Juan stared at the oldtimer. Was this a indication? Hell! Who played the same music he did in this dessert? Forgtotten biy the saints? At the gates of hell? Could the old man lead him to this mysterious singer? 'Amanha, vou levar o senhor para lá... It's just a 50 miles from here... you know the old singers cabin lies more in the wilderness... way off the road... tomorrow i'll take you there,' said the oldtimer again. That night Juan drunk intensely, while his spirit wandered over lost highways, and back in a time, in fact a period he wanted forget. Moments of fame and fortune, hookers, teddybears, lost loves, just like the lost of his mother and pills. Early next morning he woke up beside Doeria, a sixty-three year old hooker, his company for the last hours. Her fleshy body was naked and he smells the cheap parfume, mixed up with sweat. Her hang-tits were like cow-udders and her buttocks like a grand mauseleum of pulp. Around her eyes where black stains, constructed by make-up who found the way to her copious mouth, so her face was a abstract painting of Salvador Dali and gaved her flabby cheeks a impression of putrecent kaki-fruit. Anyhow she tried to let him screw her, because the night was without potential, and it made her ambitious again. She did all she could to raise his feelings, but he felt himself like almost dead. His cock felt like a dyin' breed, and he felt like a galley-slave of which only the paddles were missing. Water! Fresh sweet water and his guitar, were his only thoughts. In the meantime the good hooker Doeria made her tries to let his willy sing again... what became succesfull after a while... yep, Juan was only human... They make love like rabbits in a hurry, she stood up, get dressed, with a lot of shocking words and asked her money. Juan gaved the podgy Doeria his last dinheiro. He remebered her like a echo, a female ghost out from his onexplainable situation. Right, there's no doubt, she was the woman which dragged him upstairs, the hooker Doeria.
He heard the screaming of Filinho behind the door. It was about time to leave and visit the old singer. Juan his head was a mess, his brains misplaced fragments which were collapsing by each move he made. He cleaned up his Gibson, kissed and embraced her and stumbled downstairs. It was hot outside, like hell, in spite the early hour. The sun was a climbing and the evil spirit would be attacking today. This was the dry Brazilian land. He got in to a old truck which made putterin' sound when it hitted to road. The blue-sky had a nuance, transparent and there was no string which disturbed the blue carpet. The cactuses seemed pale pieces of art, bizarre little trees on the road to hell and beside that road laying bones of rotten animals, the Vulture's buffet. The road was rough with some deep gaps and the oldtimer sung a song wich Juan couldn't understand, something about birds and women, a sad song. When they passed a dry riverbed Juan felt unwell and emptied his stomach. Ten minutes later they passed Sete Coraçôes. The cabin of the old singer lay one kilometer more to the west, a small house made of clay and painted in pastel blue; beside the cabin was a little coral, decorated with a roof of red tiles with two horses standing in the shade. Two barking dogs welcomed them, when the old truch arrived and the old Filinho was cursing at his old automoblie, he named 'old rusty'. A older woman walked up to them en shook hands with the oldtimer. He introduced Juan and drove off on his old Rust. She showed Juan the way into the cabin where it was simple and comfortable and cool like a shady cave.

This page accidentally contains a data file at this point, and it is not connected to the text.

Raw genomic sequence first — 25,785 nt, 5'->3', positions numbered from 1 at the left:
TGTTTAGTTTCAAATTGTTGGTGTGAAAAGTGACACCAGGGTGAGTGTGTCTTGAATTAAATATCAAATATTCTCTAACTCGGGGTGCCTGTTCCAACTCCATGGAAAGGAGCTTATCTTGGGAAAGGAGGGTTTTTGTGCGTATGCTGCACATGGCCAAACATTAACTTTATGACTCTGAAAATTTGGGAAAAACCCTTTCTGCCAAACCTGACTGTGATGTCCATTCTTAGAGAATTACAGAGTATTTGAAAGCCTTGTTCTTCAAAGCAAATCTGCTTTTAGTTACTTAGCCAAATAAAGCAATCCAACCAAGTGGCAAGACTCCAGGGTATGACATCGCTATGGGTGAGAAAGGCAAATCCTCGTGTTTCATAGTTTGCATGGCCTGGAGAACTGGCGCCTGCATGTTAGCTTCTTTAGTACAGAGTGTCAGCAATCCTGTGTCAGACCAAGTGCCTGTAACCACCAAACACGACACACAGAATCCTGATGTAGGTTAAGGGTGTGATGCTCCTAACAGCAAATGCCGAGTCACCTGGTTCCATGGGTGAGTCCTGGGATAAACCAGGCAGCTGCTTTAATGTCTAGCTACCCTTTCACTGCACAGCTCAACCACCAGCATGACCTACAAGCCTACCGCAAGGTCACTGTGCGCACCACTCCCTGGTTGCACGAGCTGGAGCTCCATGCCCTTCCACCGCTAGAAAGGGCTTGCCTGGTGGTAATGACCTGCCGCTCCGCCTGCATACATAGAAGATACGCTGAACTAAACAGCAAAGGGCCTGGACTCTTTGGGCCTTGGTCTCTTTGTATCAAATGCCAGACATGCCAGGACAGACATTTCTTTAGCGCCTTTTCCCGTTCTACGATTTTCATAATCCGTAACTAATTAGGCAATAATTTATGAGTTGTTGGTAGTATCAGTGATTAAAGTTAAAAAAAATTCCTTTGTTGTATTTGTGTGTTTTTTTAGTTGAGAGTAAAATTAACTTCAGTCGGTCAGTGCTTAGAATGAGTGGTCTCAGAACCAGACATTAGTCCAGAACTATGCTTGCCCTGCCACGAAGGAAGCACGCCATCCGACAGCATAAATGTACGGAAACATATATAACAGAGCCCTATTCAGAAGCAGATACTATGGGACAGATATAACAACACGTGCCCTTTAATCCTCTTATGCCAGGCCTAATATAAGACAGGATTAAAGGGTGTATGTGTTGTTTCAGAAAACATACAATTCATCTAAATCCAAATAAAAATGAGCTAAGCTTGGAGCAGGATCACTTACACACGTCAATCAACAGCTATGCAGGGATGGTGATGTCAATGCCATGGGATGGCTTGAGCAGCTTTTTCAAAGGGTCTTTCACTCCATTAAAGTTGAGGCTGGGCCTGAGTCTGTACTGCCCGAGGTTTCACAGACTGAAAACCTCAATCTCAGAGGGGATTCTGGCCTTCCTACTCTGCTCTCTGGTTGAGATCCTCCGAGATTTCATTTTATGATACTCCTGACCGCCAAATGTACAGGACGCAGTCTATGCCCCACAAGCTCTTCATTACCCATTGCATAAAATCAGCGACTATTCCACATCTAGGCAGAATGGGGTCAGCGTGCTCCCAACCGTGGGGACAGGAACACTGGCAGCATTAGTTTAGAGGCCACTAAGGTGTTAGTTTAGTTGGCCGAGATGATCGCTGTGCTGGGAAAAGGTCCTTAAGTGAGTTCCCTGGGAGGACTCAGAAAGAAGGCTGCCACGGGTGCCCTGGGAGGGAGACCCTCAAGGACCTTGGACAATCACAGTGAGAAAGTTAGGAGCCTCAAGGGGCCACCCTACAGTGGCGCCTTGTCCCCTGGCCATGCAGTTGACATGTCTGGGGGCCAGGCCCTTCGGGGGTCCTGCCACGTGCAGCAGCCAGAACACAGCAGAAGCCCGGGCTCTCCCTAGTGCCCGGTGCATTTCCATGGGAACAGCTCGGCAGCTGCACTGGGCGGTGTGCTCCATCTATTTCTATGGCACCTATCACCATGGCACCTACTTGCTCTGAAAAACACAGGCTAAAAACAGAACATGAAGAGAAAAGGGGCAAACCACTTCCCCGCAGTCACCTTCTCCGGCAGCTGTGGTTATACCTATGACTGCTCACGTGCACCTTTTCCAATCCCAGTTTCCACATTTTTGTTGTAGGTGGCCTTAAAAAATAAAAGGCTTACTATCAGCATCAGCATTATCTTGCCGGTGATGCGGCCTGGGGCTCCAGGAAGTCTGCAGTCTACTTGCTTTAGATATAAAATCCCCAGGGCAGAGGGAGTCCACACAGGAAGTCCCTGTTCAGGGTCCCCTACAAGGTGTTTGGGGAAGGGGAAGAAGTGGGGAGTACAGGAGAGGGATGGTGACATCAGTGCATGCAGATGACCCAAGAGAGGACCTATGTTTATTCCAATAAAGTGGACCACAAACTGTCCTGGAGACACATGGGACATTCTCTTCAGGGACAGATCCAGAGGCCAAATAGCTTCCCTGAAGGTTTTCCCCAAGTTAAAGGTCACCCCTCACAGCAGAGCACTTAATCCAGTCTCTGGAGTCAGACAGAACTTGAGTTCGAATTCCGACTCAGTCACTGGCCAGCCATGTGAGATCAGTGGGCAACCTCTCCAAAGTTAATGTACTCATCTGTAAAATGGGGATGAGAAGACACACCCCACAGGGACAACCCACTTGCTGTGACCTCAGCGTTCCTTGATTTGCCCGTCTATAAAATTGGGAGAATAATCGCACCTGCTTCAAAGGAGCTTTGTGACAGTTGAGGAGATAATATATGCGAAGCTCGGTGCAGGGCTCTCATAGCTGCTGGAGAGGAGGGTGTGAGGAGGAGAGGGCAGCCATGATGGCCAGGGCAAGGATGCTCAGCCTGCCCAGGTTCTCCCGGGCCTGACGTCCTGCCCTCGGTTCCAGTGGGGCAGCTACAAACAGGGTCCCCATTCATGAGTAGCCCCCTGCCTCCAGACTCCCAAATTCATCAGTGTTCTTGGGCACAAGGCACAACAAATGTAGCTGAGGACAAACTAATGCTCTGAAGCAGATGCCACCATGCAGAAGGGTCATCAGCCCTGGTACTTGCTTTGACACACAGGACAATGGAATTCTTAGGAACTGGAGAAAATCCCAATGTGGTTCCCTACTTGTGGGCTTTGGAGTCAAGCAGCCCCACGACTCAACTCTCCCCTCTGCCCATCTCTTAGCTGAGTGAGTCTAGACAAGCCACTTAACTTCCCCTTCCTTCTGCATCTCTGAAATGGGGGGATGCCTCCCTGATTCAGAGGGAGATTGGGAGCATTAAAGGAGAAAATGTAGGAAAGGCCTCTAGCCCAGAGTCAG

Juan moved on together with a gold-digger named Evaristo who owned a little plane. They arrived in the city of Santarem on the big Madeira river. Then he joined with some fortune-hunters and fisherman over te rivers until the city of Itaituba. There he starded hitch-hiking, on trucks, old automobiles and strange colored motorcycles on his way to Bahia, the country of dusty roads, the Brazilian wasteland. This is the barbaric landscape, homeland of the Sertanejo, the occupier who could deal with the harsh climate of sun and dust. The land where the Icó-brushes decorate scarves on face and leather outfit of the 'vaquero' the Brazilian northeast cowboy. And in this wild land still strayed the ghost of man like Antonio Conselheiro, the advisor, the messiah who died for the poor of this wasteland, and the ghost of a man named 'Lampiâo', Lampoon, for his gun-barrel coloured fire-red in the shootings. It's no secret that the spririts of these man still wander in the wilderness, and folks say that they are able to find liquefied cactuses, filled up with blood. This were the place where Juan arrived, and where he was noticed by a old Sertanejo, which brought him to a lodge-bar, one of the thousands in this neighbourhood, dark and decorated with old tables, jars, sugarcane-gin and even older hookers, with sparkling faces, red gleaming eyes of hunger and spicy voices, which seem to come from the deepest holes of famelness and sexual fury. What was this gringo doing in this by God forgotten place Pinhua, not far from Cicero Dantas? Was he only here to screw one of the whores? Because here in this by God and the devil forgotten deadland, was nothing to get, or it must be dust and love? No! Thumbs down. Juan Rojo was on his way to Sete Coraçôes! Why? Well, he had no answer yet, he just wanted to get to Seven Hearts, and it was a force which entered his brains, and in some way even repressed his music. Shovin' aside his music? Goddamned! Fuckin'! Where are the God's who once were angry on him? Where was his guardian-angel? The black man with three fingers who sang the blues for him, that night in a old cabin in Mississippi... and told him to be his protector! His music... No! They may take everything, but not his music! Not his soul! Damned! Suddenly the night fell over the village and a old recordplayer started playing, the music of the Sertanejo, named Modinha. Songs of homesickness, tears of drunken paupers in ragged shirts and jeans, of drunken man hanging against the counter and withered women who'll never be reasonable again, the faded roses of the wilderness. But they were kind and tenderly, like babies in a craddle, and soft like drifting breeze. The people asked Juan to pick up his guitar and play for them. He stared at his black Gibson, painted with red roses. He kissed her and called her Gladys. His Spanisch was just perfect and he had translated old country songs in to Spanish. But the Brazilians understood the mainline of the songs when he sang "Love Tender". The people were listing like they could hear a soft wind blowing from the dessert. Than he sang his favorite song 'I'm so lonesome I could cry', but in English, and even they could not understand the words, they felt the strenght of the melody. The old Sertanejo came unsteadely up to Juan and with quivering hands he served him a 'feijoado', a plate of black beans and pork. They wanted Juan to drink and eat, he was a guest, a special. The Sertanejo, which was a descendent of a slave and Indian mother, told Juan that he knew a man close to Sete Coraçôes, which played the same music as he did, with the same strange words: 'Sim Senhor... a mesmo que vocé!' Yes mister... just like you! 'Com o mesmo gringo lingua!' With the same gringo language! And ain't that strange?